Exclusive: IDF can stay in Lebanon

Kaplinsky tells 'Post' that army can hold fast until int'l force is established.

August 2, 2006 02:59
3 minute read.
Exclusive: IDF can stay in Lebanon

kaplinsky 298.88. (photo credit: Ariel Jerozolimski)

While the IDF needs until the end of the week to deal Hizbullah a fatal blow, the military is prepared to remain in southern Lebanon for as long as it takes, even several months, until a multinational force takes control of the territory, IDF Deputy Chief of Staff Maj.-Gen. Moshe Kaplinsky told The Jerusalem Post Tuesday. "The IDF knows how to operate for as long as it takes even if it means remaining in the territory for a long time," Kaplinsky told the Post during a visit to a military base along the northern border. The general said the IDF was currently working according to an operational plan in which IDF troops would push their way through southern Lebanon until the Litani River, some 40 kilometers from the border with Israel. But if necessary, he said, the IDF was prepared to travel even further northward.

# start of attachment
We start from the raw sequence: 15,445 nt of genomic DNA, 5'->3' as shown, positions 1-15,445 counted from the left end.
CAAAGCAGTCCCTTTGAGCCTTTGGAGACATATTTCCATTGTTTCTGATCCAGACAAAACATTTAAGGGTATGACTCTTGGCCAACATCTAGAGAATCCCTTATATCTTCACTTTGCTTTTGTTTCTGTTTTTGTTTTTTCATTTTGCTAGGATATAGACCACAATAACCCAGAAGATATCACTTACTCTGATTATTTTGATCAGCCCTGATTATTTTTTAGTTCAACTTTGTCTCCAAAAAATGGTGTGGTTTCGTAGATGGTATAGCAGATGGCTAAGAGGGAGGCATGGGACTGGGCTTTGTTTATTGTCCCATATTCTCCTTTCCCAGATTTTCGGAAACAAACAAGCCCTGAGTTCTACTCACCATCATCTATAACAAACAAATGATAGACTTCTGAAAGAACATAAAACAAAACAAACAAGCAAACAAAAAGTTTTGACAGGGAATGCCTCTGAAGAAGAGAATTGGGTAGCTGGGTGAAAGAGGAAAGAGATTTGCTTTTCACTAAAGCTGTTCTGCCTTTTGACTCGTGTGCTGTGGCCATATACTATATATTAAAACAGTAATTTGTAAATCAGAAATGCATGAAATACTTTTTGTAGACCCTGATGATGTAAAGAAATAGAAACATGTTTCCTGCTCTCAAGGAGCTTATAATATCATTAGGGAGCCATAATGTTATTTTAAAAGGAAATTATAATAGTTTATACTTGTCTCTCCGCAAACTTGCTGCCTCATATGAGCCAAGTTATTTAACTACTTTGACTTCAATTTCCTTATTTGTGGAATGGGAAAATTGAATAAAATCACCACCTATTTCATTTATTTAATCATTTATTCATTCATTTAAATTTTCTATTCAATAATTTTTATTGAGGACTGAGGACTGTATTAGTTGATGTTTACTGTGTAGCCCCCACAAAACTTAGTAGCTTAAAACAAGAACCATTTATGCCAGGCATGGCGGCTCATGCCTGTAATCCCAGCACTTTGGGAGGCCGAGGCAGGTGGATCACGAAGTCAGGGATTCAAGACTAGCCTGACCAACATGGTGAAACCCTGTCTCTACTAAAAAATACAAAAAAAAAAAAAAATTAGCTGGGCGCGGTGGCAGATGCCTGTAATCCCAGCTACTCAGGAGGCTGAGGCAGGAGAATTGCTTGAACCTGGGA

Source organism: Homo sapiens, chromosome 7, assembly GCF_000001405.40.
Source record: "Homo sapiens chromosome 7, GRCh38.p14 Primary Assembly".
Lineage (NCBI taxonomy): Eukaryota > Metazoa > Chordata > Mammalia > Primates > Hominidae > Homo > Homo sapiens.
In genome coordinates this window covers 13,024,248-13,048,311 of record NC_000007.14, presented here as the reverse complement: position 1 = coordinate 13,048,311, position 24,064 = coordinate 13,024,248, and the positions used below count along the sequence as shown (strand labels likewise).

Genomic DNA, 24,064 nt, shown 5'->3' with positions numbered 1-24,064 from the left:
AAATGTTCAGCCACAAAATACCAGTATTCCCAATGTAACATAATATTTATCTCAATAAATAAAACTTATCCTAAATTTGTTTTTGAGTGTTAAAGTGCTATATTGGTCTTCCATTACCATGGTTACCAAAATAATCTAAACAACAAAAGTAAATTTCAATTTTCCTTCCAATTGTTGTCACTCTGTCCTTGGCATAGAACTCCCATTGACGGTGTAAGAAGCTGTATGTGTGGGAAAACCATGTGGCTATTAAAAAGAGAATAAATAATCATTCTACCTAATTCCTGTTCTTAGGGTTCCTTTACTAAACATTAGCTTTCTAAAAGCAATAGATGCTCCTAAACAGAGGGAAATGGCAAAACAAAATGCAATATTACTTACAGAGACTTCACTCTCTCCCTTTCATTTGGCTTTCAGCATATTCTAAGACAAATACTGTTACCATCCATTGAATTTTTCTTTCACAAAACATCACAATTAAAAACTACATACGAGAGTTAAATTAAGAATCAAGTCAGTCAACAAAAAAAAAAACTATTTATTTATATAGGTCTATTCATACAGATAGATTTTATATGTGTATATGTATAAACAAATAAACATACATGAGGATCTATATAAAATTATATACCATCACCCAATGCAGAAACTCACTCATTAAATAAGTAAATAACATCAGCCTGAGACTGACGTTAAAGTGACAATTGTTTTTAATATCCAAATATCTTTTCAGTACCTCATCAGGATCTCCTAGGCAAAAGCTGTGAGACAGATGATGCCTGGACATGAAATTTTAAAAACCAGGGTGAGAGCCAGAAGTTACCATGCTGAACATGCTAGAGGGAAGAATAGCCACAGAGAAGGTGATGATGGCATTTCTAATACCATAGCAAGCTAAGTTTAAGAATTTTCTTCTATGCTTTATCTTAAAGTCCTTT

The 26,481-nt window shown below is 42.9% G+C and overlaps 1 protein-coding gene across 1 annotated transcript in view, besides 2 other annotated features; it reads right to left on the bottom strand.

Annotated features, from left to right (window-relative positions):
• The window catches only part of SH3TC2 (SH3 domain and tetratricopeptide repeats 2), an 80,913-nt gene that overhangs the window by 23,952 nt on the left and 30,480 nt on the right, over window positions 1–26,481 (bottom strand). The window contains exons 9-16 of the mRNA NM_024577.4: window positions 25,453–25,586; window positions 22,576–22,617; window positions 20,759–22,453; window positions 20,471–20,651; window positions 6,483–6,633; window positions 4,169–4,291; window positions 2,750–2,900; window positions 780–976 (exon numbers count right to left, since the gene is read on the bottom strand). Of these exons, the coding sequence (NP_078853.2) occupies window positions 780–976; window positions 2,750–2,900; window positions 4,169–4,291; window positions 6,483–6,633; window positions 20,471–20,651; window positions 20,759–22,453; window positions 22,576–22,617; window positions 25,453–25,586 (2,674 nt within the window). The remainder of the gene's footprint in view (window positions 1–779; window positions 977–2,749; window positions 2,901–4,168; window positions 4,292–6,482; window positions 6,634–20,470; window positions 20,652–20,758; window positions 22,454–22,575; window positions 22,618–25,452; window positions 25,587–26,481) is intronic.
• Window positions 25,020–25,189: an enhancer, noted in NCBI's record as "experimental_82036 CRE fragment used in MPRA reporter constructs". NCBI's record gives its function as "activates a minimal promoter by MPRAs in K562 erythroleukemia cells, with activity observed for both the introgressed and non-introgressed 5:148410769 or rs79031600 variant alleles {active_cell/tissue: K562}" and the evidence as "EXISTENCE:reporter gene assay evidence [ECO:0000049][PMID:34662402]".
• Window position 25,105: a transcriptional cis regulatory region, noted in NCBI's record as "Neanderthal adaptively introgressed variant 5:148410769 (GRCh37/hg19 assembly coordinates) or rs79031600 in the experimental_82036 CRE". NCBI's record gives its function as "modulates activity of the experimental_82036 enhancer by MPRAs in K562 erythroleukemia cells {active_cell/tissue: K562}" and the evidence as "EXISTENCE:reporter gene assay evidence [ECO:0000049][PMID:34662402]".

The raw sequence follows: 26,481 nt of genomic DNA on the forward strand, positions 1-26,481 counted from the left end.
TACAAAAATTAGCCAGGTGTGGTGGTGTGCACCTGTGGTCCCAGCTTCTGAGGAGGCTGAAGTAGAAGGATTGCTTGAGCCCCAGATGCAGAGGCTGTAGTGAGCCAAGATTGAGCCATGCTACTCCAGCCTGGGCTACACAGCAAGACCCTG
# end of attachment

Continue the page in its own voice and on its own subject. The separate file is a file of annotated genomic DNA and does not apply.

On Tuesday, the largest military force was operating in Lebanon since Israel launched Operation Change of Direction on July 12 following the abduction of two soldiers in a cross-border Hizbullah attack. Paratroopers were operating in the village of Aita al-Sha'ab near Shtula, troops from the Golani Brigade were operating near the village of Al Adisya north of Metula, the Nahal Brigade was operating near the village of Ataybah close by and the Armored Corps 7th Brigade was operating near Maroun a-Ras. Also Tuesday, thousands of IDF reservists were gearing up for the first incursion of reservists into southern Lebanon. The IDF, a high-ranking source in the Northern Command said Tuesday, needed at least one more week to clear the area south of the Litani River of Hizbullah guerillas. The troops on the ground, he said, would not spend more than one-to-two days inside the Hizbullah strongholds and would operate at a faster pace than in the past. "We will sweep through the area in an effort to exterminate the Hizbullah presence in the villages," the officer said, expressing hope that the objective would be achieved before the UN Security Council passed a resolution calling for a cease-fire, expected to happen by the end of the week. Signifying, however, that the IDF might also try to send troops north of the Litani, IAF fighter jets dropped tens of thousands of leaflets over villages north of the river on Tuesday calling on the residents to flee further north in anticipation of IDF operations in the area. Brig.-Gen. Alon Friedman, deputy commander of the Northern Command, said Tuesday evening that while it would take until the end of the week for the IDF to take up positions within southern Lebanon, it could take over a month to destroy Hizbullah terror infrastructure in the area. "If we will need to operate north of the Litani," Friedman said, "we will also operate there." A high-ranking officer said the IDF was slightly disappointed with the progress of the ground operations in southern Lebanon and was hoping that the current incursion would bring the results. "We would have liked things to go faster," the officer said. "The enemy, however, had six years to get ready and infantry units can only go as fast as they can walk."•

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